80x80 Objects_2 · 2002-2006



Wooden object with doors to open. Layer upon layer, is it a painting or a cabinet? Made in acrylic, plywood and photo
The objects are unique and they have been made by Peter Opsvik in his own studio.
"Peter Opsvik’s cabinets play on the duality between the closed and the open. They exist as a kind of objectified thing somewhere between functional furniture and existential art. He employs the humblest materials of the industrial era, cutting his cabinets out of wood and plywood, which he combines with canvas, photographs and acrylic paint. Wood is a resistant material that nevertheless succumbs to external influences. He often gives his cabinets a humanlike expression, with arms stretching upward to the heavens and protective hands, so that the pieces seem to be a kind of living, breathing creature with a will of its own. A human being in full profile, perhaps repeated several times over, sometimes two and two together, making a couple, turns into doors and covers that may easily be opened, inviting interaction with the viewer. Some of his cabinets bear a closer resemblance to a rectangular painting, where the doors are openable hatches, like those on an advent calendar; in others the whole cabinet consists of foldout elements, reminiscent of a Japanese origami figure – or several together in a cabinet meeting. 
Closed, Opsvik’s cabinets look stylish and innocent. But they have hidden secrets and create an atmosphere of unease, of something disturbing in the midst of a seeming idyll. They remind us of modern people trapped in marked out frames that allow little freedom and room for development. Opsvik is interested in exploring present-day consumerism and materialism. His cabinets do not provide space to store large quantities of earthly goods – indeed, they are almost useless as cupboards for storing material objects that we never use anyway. As such, they call for anti-materialism and compact living. They provide ample space for existential thinking and taking a critical stance – something we need to protect and fight for in modern society. Opsvik consciously explores concepts such as “open and closed doors”, “smooth facades concealing reality” and “skeletons tumbling out of closets”. Open, his cabinets pose questions and house dangerous revelations that challenge modern society. Should we accept that more and more things are kept hidden from the public and take place “behind closed doors”? Who benefits from things being hidden? And can we tolerate doors being opened and the truth coming out? Through his cabinets, Opsvik draws our attention to the fact that there is more to the world than meets the eye at first glance. Like Freud, he wants to open the doors in to the inner life."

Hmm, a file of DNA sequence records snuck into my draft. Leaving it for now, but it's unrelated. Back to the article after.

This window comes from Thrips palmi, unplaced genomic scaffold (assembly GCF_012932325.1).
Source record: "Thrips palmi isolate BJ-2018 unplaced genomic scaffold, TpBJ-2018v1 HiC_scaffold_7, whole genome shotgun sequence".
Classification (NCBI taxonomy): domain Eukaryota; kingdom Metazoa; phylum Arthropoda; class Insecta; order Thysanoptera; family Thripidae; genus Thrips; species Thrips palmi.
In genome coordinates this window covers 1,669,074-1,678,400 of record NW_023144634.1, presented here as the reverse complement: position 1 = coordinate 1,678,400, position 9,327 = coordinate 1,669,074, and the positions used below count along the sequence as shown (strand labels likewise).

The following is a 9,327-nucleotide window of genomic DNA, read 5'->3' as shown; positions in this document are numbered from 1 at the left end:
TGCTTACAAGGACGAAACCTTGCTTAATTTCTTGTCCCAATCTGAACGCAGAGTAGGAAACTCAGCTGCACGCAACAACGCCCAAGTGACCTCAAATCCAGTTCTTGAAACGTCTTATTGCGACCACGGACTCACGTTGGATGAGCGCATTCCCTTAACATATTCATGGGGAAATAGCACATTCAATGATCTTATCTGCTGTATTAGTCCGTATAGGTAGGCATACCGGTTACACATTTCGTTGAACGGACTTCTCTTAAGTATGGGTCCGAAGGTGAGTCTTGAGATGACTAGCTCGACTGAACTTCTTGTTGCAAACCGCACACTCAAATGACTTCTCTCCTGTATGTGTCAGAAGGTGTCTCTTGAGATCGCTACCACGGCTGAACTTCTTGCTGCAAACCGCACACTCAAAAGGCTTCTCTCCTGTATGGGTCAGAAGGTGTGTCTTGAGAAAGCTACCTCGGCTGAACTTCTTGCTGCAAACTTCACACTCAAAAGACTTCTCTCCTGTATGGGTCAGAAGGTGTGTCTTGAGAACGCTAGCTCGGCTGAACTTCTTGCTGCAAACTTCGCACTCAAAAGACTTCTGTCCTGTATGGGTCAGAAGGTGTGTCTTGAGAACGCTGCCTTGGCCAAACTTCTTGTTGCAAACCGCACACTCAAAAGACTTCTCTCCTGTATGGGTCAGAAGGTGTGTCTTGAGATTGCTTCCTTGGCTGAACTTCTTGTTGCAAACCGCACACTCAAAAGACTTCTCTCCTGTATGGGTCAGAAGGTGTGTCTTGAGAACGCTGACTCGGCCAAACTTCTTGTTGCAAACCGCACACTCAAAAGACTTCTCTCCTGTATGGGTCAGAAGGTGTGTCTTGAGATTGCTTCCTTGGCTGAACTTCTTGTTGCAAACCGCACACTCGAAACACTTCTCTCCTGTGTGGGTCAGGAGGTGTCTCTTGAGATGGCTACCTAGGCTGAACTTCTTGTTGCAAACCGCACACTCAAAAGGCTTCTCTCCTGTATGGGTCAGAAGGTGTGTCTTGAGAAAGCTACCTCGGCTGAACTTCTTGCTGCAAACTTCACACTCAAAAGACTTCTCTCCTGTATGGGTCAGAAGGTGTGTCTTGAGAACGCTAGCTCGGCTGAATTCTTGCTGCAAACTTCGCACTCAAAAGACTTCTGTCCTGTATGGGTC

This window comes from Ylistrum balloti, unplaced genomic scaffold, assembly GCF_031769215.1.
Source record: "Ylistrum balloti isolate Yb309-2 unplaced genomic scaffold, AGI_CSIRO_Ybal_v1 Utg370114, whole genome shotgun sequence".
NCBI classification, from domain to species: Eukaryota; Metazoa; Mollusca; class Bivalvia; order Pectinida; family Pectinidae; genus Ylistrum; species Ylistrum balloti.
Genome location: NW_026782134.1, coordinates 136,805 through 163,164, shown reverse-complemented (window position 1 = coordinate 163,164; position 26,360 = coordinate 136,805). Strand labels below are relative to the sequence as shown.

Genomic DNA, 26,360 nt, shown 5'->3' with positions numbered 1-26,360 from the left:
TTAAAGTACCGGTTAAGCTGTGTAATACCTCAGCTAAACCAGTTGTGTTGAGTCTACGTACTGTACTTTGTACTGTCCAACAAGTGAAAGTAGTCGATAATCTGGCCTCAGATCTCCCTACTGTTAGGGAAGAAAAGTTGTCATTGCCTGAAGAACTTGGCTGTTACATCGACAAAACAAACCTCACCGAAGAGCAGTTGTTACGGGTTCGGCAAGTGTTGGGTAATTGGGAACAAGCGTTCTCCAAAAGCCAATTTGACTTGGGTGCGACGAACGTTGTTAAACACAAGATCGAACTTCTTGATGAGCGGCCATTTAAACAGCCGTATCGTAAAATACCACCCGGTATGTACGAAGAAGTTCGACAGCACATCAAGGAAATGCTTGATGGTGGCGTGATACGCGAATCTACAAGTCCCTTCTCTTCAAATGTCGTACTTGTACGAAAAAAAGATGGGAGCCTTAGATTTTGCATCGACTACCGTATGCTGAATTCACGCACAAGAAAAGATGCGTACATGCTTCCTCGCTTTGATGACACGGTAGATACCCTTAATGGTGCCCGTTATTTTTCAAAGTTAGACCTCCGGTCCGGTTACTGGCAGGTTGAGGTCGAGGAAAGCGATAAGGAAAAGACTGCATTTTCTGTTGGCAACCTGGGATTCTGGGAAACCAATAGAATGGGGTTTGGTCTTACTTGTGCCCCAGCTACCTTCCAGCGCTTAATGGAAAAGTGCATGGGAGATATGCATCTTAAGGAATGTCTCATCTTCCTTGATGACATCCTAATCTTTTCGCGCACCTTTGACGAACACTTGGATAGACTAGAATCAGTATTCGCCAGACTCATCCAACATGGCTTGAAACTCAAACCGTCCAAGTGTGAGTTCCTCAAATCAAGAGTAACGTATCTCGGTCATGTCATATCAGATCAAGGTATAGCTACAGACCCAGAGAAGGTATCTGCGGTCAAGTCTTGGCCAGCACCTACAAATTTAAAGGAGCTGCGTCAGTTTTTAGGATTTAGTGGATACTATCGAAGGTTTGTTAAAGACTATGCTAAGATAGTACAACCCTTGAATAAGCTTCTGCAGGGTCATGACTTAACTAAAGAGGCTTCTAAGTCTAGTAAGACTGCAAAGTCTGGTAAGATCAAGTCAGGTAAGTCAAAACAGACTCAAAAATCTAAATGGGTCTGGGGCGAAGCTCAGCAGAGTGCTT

Allis Helleland
80x80 Objects_2 · 2002-2006